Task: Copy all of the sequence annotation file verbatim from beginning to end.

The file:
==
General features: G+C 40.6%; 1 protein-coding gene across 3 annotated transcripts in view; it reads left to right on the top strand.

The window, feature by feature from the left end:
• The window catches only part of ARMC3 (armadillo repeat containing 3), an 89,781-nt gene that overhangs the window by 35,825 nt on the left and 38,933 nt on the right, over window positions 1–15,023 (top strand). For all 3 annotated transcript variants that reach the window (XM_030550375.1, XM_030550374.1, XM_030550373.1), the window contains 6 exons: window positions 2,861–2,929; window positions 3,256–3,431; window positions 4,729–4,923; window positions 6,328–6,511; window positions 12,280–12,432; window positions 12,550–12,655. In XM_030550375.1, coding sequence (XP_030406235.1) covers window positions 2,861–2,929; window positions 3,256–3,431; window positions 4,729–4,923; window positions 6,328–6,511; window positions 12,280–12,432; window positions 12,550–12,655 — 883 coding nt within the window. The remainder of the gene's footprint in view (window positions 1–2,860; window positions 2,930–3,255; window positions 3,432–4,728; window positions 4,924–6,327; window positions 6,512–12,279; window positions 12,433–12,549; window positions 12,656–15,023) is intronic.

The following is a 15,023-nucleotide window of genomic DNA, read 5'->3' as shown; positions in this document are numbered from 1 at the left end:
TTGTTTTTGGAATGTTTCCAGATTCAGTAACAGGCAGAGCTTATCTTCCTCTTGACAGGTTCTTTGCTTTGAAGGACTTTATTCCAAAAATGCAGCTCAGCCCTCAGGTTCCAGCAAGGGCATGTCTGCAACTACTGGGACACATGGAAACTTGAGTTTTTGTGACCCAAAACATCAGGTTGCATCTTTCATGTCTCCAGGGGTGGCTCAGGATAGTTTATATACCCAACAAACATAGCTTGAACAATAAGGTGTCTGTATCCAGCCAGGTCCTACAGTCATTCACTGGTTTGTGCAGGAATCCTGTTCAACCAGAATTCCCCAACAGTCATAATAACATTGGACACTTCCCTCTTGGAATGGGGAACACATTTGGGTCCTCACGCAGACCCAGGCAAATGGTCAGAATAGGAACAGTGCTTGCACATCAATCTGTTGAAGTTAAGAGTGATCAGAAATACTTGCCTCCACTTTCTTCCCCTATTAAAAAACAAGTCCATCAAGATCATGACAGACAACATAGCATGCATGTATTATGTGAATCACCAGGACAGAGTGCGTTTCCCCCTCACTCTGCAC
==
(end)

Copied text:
General features: G+C 40.6%; 1 protein-coding gene across 3 annotated transcripts in view; it reads left to right on the top strand.

The window, feature by feature from the left end:
• The window catches only part of ARMC3 (armadillo repeat containing 3), an 89,781-nt gene that overhangs the window by 35,825 nt on the left and 38,933 nt on the right, over window positions 1–15,023 (top strand). For all 3 annotated transcript variants that reach the window (XM_030550375.1, XM_030550374.1, XM_030550373.1), the window contains 6 exons: window positions 2,861–2,929; window positions 3,256–3,431; window positions 4,729–4,923; window positions 6,328–6,511; window positions 12,280–12,432; window positions 12,550–12,655. In XM_030550375.1, coding sequence (XP_030406235.1) covers window positions 2,861–2,929; window positions 3,256–3,431; window positions 4,729–4,923; window positions 6,328–6,511; window positions 12,280–12,432; window positions 12,550–12,655 — 883 coding nt within the window. The remainder of the gene's footprint in view (window positions 1–2,860; window positions 2,930–3,255; window positions 3,432–4,728; window positions 4,924–6,327; window positions 6,512–12,279; window positions 12,433–12,549; window positions 12,656–15,023) is intronic.

The following is a 15,023-nucleotide window of genomic DNA, read 5'->3' as shown; positions in this document are numbered from 1 at the left end:
TTGTTTTTGGAATGTTTCCAGATTCAGTAACAGGCAGAGCTTATCTTCCTCTTGACAGGTTCTTTGCTTTGAAGGACTTTATTCCAAAAATGCAGCTCAGCCCTCAGGTTCCAGCAAGGGCATGTCTGCAACTACTGGGACACATGGAAACTTGAGTTTTTGTGACCCAAAACATCAGGTTGCATCTTTCATGTCTCCAGGGGTGGCTCAGGATAGTTTATATACCCAACAAACATAGCTTGAACAATAAGGTGTCTGTATCCAGCCAGGTCCTACAGTCATTCACTGGTTTGTGCAGGAATCCTGTTCAACCAGAATTCCCCAACAGTCATAATAACATTGGACACTTCCCTCTTGGAATGGGGAACACATTTGGGTCCTCACGCAGACCCAGGCAAATGGTCAGAATAGGAACAGTGCTTGCACATCAATCTGTTGAAGTTAAGAGTGATCAGAAATACTTGCCTCCACTTTCTTCCCCTATTAAAAAACAAGTCCATCAAGATCATGACAGACAACATAGCATGCATGTATTATGTGAATCACCAGGACAGAGTGCGTTTCCCCCTCACTCTGCAC